MELISSA BLOCK, host:
From NPR News, this is ALL THINGS CONSIDERED. I'm Melissa Block at NPR West in California.
ROBERT SIEGEL, host:
And I'm Robert Siegel in Washington.
Today, House Democrats bowed towards their more conservative members with a new health care overhaul bill. It was unveiled on the steps of the Capitol. Throughout the negotiations, Republicans have remained firmly on the sidelines, which means that Democrats have been trying to cobble together a bill that can satisfy enough of their own members to make a majority.
NPR's Julie Rovner reports.
JULIE ROVNER: It was a mostly relieved-looking House Speaker Nancy Pelosi, who gathered her troops on the scenic west front of the Capitol to unveil the bill. First, of course, came the statement of intent, if you will, or what she says the year's hard-fought negotiations have been all about.
(Soundbite of applause)
Representative NANCY PELOSI (Democrat, California; House Speaker): It covers 96 percent of all Americans and it puts affordable coverage and reach for millions of uninsured and underinsured families, lowering health care cost for all of us.
ROVNER: Then came the requisite reminder that this bill isn't just about covering the uninsured, but helping the majority of Americans who already have insurance.
Rep. PELOSI: That reins in premiums, copays and deductibles, limits out-of-pocket costs and lifts the cap on what insurance companies cover each year.
ROVNER: Of course all those things were already in the bills when they emerged from three separate committees last summer. What's been mainly at issue for the past three months is whether and what kind of government-run public option should be available to individuals and small businesses who will buy coverage in the new marketplaces called insurance exchanges.
Most Democrats wanted that public option to closely resemble the federal Medicare program with doctors, hospitals and other health care providers paid based on Medicare's rates. But that didn't fly with many so-called Blue Dog Democrats from rural areas, like North Dakota's Earl Pomeroy, where they say Medicare rates are simply too low.
Representative EARL POMEROY (Democrat, North Dakota): It's not a matter of arm twisting. I could not support something that I believe threatened the health delivery structure of the place I represent. And so this was a non-negotiable item for me, a clear bright line.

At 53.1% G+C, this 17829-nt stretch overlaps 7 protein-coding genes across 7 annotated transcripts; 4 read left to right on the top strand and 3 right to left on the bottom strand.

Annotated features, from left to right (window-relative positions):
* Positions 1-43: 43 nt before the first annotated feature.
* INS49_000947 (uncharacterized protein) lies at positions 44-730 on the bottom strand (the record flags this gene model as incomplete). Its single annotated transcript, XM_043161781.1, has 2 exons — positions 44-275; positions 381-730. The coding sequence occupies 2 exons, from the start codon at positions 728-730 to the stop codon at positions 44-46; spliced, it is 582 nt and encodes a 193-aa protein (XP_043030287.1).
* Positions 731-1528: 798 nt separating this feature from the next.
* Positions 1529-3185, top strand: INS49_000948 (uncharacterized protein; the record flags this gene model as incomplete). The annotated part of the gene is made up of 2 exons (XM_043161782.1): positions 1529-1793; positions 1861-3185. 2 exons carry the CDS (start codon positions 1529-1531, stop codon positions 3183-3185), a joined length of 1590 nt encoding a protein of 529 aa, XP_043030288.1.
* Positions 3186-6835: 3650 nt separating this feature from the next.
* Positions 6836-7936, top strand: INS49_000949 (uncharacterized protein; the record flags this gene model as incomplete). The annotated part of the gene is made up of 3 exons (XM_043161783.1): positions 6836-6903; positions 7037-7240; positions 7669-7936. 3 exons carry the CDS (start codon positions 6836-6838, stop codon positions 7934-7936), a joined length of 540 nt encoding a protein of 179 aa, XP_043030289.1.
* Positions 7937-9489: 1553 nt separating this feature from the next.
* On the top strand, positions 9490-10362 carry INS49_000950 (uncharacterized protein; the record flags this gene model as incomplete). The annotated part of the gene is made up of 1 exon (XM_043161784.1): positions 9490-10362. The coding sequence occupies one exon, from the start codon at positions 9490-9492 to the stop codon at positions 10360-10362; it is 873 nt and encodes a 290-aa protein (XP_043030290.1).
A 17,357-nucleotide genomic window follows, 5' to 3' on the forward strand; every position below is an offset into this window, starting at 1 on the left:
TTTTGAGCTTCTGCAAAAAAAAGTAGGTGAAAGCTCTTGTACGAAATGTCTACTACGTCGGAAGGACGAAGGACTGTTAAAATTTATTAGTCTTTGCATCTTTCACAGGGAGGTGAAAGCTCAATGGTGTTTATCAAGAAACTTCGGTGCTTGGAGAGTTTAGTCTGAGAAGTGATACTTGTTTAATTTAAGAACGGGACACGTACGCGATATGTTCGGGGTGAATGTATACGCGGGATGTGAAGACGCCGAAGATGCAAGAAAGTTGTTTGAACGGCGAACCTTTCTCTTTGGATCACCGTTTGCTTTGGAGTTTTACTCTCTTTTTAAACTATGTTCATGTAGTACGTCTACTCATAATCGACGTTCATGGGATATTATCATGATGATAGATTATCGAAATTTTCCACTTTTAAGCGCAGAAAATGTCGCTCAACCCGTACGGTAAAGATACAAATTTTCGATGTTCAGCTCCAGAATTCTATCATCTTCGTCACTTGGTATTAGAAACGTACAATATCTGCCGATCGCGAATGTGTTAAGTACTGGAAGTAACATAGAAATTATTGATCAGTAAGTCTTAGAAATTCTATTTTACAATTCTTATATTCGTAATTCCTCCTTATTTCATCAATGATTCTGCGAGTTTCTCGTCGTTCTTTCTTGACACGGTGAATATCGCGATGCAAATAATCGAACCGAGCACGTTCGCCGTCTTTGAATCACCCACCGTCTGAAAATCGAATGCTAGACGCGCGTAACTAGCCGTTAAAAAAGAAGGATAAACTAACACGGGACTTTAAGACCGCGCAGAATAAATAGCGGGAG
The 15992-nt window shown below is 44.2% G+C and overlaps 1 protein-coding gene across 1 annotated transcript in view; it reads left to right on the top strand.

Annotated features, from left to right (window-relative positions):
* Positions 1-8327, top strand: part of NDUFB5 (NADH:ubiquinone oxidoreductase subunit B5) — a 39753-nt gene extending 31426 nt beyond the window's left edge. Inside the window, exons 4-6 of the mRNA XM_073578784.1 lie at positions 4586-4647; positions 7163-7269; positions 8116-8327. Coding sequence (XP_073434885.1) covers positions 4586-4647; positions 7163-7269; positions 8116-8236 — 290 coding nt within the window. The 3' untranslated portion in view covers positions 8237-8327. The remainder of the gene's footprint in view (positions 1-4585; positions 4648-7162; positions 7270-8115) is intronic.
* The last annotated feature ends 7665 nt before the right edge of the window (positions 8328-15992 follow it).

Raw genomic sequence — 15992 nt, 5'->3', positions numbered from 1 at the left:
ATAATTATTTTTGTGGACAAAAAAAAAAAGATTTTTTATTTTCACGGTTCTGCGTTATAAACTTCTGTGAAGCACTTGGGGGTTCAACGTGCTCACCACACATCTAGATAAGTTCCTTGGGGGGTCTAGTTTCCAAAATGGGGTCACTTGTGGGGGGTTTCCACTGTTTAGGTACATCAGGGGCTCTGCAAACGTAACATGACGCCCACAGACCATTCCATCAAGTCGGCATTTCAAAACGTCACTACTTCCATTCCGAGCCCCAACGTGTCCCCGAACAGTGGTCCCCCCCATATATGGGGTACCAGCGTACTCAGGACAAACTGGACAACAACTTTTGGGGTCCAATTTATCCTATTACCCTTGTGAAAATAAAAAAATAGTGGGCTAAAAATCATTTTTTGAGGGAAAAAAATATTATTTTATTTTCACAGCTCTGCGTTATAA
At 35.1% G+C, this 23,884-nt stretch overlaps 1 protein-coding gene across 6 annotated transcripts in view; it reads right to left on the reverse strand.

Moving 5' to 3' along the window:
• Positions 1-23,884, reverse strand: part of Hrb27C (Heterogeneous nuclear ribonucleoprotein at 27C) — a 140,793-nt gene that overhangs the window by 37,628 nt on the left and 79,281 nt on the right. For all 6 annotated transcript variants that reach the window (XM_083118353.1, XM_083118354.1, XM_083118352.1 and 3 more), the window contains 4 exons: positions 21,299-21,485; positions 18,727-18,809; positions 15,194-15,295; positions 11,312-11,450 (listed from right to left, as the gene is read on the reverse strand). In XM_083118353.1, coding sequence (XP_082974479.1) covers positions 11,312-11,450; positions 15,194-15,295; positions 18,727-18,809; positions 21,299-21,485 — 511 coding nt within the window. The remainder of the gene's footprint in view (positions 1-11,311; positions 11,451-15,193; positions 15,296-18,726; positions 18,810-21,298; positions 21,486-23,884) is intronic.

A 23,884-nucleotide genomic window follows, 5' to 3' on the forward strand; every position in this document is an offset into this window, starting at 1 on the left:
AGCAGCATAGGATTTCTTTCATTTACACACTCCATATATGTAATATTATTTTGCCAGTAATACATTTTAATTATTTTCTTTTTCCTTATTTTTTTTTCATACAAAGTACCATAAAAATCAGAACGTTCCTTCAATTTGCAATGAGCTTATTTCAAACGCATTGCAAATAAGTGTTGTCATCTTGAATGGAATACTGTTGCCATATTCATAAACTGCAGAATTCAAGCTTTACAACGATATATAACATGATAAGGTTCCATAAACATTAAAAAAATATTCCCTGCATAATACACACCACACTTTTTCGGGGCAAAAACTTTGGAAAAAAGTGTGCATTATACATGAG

ROVNER: And there were enough people like Pomeroy that in the end House leaders had to give in. So, the public option in the bill allows doctors, hospitals and other health care providers to negotiate rates with the government, just like they do with private insurance companies. That's left liberals like New York's Anthony Weiner smarting, not just it being essentially overruled by a minority of their own caucus, but at the fact that the version favored by those more moderate members actually costs more money.
Representative ANTHONY WEINER (Democrat, New York): You should ask them why it is they want to have higher taxes, why it is that you should have less competition.
ROVNER: But the key for democratic leaders is that Weiner and his fellow liberals aren't unhappy enough to walk away. Fellow New York Democrat Jerry Nadler says he's satisfied that the leadership did everything it could to get the strongest public option possible in the bill, but in the end, just couldn't muster the votes.
Representative JERROLD NADLER (Democrat, New York): So, at this point, to say it's not good enough would be an academic exercise. We're getting what can be done and it's very good. It's a major step forward. It'll go down in history with Medicare and Social Security.
ROVNER: And liberals know they need the moderates because Republicans, for their part, want no part of the bill at all. House Minority Leader John Boehner held his own news conference within minutes after the Democrats finished theirs.
Representative JOHN BOEHNER (Republican, Ohio; House Minority Leader): It's not just the so-called government option, it's the over 50 new mandates, bureaucracies, tax hikes, commissions. All of this is going to require tens of thousands of new federal employees, which is poorly designed for a government takeover of our health care system.
ROVNER: Democrats, however, haven't ironed out all the wrinkles in their bill. They're still trying to negotiate language to satisfy anti-abortion members of their party, who claim to have enough votes to block the bill from being brought to the floor. They want further guarantees that no federal funds can be used to pay for abortions.
Julie Rovner, NPR News, Washington.
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